Modelling density segregation in flowing bidisperse granular materials

Hongyi Xiao, Paul B. Umbanhowar, Julio M. Ottino, Richard M. Lueptow*

*Corresponding author for this work

Research output: Contribution to journalArticlepeer-review

57 Scopus citations


Preventing segregation in flowing granular mixtures is an ongoing challenge for industrial processes that involve the handling of bulk solids. A recent continuum-based modelling approach accurately predicts spatial concentration fields in a variety of flow geometries for mixtures varying in particle size. This approach captures the interplay between advection, diffusion and segregation using kinematic information obtained from experiments and/or discrete element method (DEM) simulations combined with an empirically determined relation for the segregation velocity. Here, we extend the model to include density-driven segregation, thereby validating the approach for the two important cases of practical interest. DEM simulations of density bidisperse flows of mono-sized particles in a quasi-two-dimensional-bounded heap were performed to determine the dependence of the density-driven segregation velocity on local shear rate and particle concentration. The model yields theoretical predictions of segregation patterns that quantitatively match the DEM simulations over a range of density ratios and flow rates. Matching experiments reproduce the segregation patterns and quantitative segregation profiles obtained in both the simulations and the model, thereby demonstrating that the modelling approach captures the essential physics of density-driven segregation in granular heap flow.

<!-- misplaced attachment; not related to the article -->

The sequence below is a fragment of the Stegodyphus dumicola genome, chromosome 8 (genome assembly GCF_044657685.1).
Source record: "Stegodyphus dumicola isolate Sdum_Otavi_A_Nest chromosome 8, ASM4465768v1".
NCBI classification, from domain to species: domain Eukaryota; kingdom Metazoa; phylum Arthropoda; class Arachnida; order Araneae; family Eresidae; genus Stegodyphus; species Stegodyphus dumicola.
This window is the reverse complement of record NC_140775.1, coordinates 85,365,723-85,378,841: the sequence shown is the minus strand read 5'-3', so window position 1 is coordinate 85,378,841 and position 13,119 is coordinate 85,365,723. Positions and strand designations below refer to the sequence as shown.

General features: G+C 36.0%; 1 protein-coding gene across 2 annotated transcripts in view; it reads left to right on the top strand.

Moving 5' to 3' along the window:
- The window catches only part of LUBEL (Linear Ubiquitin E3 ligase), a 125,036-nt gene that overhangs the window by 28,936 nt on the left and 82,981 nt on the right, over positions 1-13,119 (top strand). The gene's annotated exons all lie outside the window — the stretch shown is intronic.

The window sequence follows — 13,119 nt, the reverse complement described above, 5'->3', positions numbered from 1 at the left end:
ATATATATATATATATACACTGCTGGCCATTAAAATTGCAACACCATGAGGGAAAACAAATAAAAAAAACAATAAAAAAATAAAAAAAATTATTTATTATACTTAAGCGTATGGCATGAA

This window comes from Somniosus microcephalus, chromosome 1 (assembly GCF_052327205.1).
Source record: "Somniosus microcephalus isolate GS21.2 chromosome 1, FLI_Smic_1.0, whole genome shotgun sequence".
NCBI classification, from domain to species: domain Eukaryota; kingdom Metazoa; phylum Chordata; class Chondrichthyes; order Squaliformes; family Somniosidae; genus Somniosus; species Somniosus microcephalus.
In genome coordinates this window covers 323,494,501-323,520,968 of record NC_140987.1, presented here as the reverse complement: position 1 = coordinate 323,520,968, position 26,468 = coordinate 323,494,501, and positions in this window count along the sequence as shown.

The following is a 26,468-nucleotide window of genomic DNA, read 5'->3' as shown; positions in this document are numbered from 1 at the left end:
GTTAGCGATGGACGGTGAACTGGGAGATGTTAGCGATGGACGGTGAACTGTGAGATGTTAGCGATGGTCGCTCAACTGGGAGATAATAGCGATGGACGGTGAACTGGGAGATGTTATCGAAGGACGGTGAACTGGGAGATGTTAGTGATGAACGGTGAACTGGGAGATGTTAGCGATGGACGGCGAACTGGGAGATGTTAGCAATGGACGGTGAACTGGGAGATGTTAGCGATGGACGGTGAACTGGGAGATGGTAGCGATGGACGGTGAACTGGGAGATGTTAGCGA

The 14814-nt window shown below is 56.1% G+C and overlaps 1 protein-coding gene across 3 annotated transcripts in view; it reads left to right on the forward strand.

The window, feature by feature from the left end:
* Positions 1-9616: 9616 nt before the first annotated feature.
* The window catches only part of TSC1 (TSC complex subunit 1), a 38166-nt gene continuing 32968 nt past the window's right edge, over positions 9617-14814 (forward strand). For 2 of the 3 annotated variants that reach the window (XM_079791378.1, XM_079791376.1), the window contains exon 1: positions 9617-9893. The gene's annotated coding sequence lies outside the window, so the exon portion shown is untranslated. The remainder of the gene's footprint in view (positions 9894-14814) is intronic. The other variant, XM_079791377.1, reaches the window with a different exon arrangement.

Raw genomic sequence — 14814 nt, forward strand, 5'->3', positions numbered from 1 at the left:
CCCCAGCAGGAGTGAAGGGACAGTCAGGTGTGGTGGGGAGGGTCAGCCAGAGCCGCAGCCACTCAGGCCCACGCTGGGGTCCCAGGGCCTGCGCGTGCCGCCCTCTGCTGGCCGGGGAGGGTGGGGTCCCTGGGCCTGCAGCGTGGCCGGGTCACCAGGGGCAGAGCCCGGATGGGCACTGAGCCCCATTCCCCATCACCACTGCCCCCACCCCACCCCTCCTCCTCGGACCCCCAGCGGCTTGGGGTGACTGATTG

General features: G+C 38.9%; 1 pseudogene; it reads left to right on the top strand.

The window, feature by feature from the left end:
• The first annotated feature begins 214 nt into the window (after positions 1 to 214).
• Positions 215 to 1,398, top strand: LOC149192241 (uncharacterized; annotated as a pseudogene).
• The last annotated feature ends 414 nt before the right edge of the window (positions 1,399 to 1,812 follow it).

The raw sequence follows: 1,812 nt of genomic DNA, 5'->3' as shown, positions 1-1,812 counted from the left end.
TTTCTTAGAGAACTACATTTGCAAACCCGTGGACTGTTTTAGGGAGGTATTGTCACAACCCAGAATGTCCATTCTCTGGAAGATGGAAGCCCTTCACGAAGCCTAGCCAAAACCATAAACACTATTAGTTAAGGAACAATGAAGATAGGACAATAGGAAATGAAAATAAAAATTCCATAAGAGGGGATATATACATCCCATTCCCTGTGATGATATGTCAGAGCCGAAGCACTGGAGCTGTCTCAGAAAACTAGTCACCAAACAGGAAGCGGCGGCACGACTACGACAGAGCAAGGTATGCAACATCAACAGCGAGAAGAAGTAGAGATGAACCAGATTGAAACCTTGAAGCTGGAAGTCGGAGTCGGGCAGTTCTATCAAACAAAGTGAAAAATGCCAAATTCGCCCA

Original languageEnglish (US)
Article number20150856
JournalProceedings of the Royal Society A: Mathematical, Physical and Engineering Sciences
Issue number2191
StatePublished - Jul 1 2016


  • Chemical engineering
  • Continuum model
  • Density segregation
  • Granular flows

ASJC Scopus subject areas

  • Mathematics(all)
  • Engineering(all)
  • Physics and Astronomy(all)


Dive into the research topics of 'Modelling density segregation in flowing bidisperse granular materials'. Together they form a unique fingerprint.

Cite this